Get your wiggly students moving with these Scavenger Hunt Puzzles.
I don’t know about you, but there are times in my classroom when it seems like the best thing I can do to maintain order is to start an all-out dance battle, or a jumping jacks contest…or bring in stationary bikes and let students pedal away.
It doesn’t really matter what the activity is, I just know when my students need to MOVE.
As students get into the upper elementary grades (3rd-5th), they are able to sit a bit longer in one place, but even my most focused students can at best be described as wiggle worms.
This sparked a need in me to get my students moving as much as possible, in productive ways. Sometimes that means adding movement to a game that normally wouldn’t have any…like these measurement activities for the active classroom, or I have created activities specifically for the purpose of adding in movement, like these scavenger hunt puzzles.
Soon enough, my scavenger hunt puzzles became a classroom favorite, and now when students walk in the room and see the baskets lying around, they begin getting excited about the activity.
What are Scavenger Hunt Puzzles?
These Scavenger Hunt Puzzles cover a variety of math topics, and ask students to answer questions and then find the corresponding answer (and picture) in the classroom. Once students have the answer, they will place the puzzle piece on their board, and move on to the next question until they have completed their silly, high interest puzzle.
They are a fun way to get students up and moving as they practice a skill! The puzzle is a built-in incentive for completion of the problems.
1.Print the question grid and make one copy for each student. The question grid is the equivalent of a puzzle board for this activity. It provides the questions that students will answer before they find the puzzle piece with the correct answer on it.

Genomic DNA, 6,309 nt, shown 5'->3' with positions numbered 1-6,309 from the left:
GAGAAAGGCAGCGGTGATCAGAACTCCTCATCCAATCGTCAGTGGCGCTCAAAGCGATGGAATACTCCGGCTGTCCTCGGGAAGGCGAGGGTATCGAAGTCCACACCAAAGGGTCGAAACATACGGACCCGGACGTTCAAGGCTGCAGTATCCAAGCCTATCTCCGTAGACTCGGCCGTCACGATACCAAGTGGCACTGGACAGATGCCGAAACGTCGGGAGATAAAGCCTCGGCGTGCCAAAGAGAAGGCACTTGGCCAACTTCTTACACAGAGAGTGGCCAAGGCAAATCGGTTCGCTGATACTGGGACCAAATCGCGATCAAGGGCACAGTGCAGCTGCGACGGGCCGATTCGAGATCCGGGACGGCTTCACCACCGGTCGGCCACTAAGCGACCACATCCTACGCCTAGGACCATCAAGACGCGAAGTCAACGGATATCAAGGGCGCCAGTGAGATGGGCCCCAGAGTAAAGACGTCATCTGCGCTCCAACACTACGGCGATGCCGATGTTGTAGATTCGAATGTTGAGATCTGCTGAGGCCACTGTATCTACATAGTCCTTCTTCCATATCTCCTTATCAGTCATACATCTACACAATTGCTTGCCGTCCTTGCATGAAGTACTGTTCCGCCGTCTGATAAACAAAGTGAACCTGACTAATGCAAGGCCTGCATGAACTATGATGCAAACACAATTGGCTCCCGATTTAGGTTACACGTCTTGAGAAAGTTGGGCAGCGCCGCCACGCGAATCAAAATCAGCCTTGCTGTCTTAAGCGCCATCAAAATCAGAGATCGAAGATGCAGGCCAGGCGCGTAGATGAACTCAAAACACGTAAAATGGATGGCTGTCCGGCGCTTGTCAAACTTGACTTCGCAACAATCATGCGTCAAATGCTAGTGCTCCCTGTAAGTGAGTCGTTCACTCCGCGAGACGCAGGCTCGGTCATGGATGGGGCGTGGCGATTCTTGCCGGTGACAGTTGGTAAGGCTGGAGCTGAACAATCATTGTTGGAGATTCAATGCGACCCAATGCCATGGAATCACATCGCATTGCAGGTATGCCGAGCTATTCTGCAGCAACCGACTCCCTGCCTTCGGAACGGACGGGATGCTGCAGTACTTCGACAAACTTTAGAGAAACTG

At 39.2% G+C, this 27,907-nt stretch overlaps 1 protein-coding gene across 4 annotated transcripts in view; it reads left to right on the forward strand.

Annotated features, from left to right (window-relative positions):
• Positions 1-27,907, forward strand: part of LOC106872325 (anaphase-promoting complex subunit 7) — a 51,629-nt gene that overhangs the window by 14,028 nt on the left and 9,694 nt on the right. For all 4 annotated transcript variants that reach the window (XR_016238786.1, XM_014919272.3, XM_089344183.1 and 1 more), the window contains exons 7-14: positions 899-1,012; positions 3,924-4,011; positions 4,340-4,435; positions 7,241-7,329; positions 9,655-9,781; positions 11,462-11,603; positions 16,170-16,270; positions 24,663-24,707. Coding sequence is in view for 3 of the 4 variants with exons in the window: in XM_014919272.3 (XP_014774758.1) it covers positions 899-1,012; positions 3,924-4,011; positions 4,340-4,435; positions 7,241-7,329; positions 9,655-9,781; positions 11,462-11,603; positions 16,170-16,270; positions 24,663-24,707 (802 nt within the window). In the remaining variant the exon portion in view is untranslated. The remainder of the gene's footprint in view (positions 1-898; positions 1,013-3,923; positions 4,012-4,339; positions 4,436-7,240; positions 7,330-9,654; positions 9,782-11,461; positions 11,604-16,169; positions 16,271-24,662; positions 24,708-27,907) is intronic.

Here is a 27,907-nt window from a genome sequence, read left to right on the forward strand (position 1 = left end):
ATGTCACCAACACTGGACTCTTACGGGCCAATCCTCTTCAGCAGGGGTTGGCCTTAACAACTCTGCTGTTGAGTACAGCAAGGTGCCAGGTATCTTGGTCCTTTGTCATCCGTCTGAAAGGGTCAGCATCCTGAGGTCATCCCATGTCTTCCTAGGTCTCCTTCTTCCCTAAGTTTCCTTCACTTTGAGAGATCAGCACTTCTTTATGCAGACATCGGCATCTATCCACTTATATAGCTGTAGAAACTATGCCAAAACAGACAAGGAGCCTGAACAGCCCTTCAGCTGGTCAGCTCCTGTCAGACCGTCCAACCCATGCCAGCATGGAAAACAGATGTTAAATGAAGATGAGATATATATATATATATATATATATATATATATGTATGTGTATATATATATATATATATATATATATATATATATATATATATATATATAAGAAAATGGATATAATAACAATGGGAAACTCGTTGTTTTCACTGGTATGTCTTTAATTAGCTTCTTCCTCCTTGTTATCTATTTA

2. Print the grayscale puzzle pieces with numbers. Photocopy a class set using the “photo” setting on your copier for a clean image. The sets come with color and grayscale images. You can choose to use either. I often use the color images for posting around the room, but have the students take the grayscale copies for their own puzzles to reduce the amount of color printing.
3. Cut the puzzle pieces on the dotted lines.
4. You should have nine stacks of puzzle pieces, one of each piece for every student in your class. To be clear, if you have 20 students in your room, you’ll need 20 grayscale versions of each piece.
5. Next, print out the color puzzle pieces with numbers. You only need one set of these. Cut them apart on the dotted lines.
6. Now for the fun part! Hang the colored images around the classroom. Place a matching set of grayscale images next to each color puzzle piece. To keep all of these organized in my classroom, I use a set of small baskets. I hang up the colored images, and then place the basket with all the grayscale student images on the ground or on a chair near the hung up image.
7. Finally, you are in business! Students solve the nine problems. As they find each solution, they search around the room for the puzzle piece with the matching answer. Then they cut out the piece and paste it on the grid to complete the puzzle. (Answer keys are provided for your convenience.)
When placing the colored images around the room, I suggest having some out in the open and others a little more hidden. Obviously once one student locates a picture, the rest of the students will find it more easily.
Take the Scavenger Hunt Puzzles on the road by seeking out other possible locations for your activity. I like using the library or even placing the scavenger hunt images around the school.
You can even take this activity outside on a nice day, where the images can be placed around the playground!
No matter how or where you decide to conduct these Scavenger Hunt Puzzles, your students will be able to practice their skills while also getting a chance to move around and be active!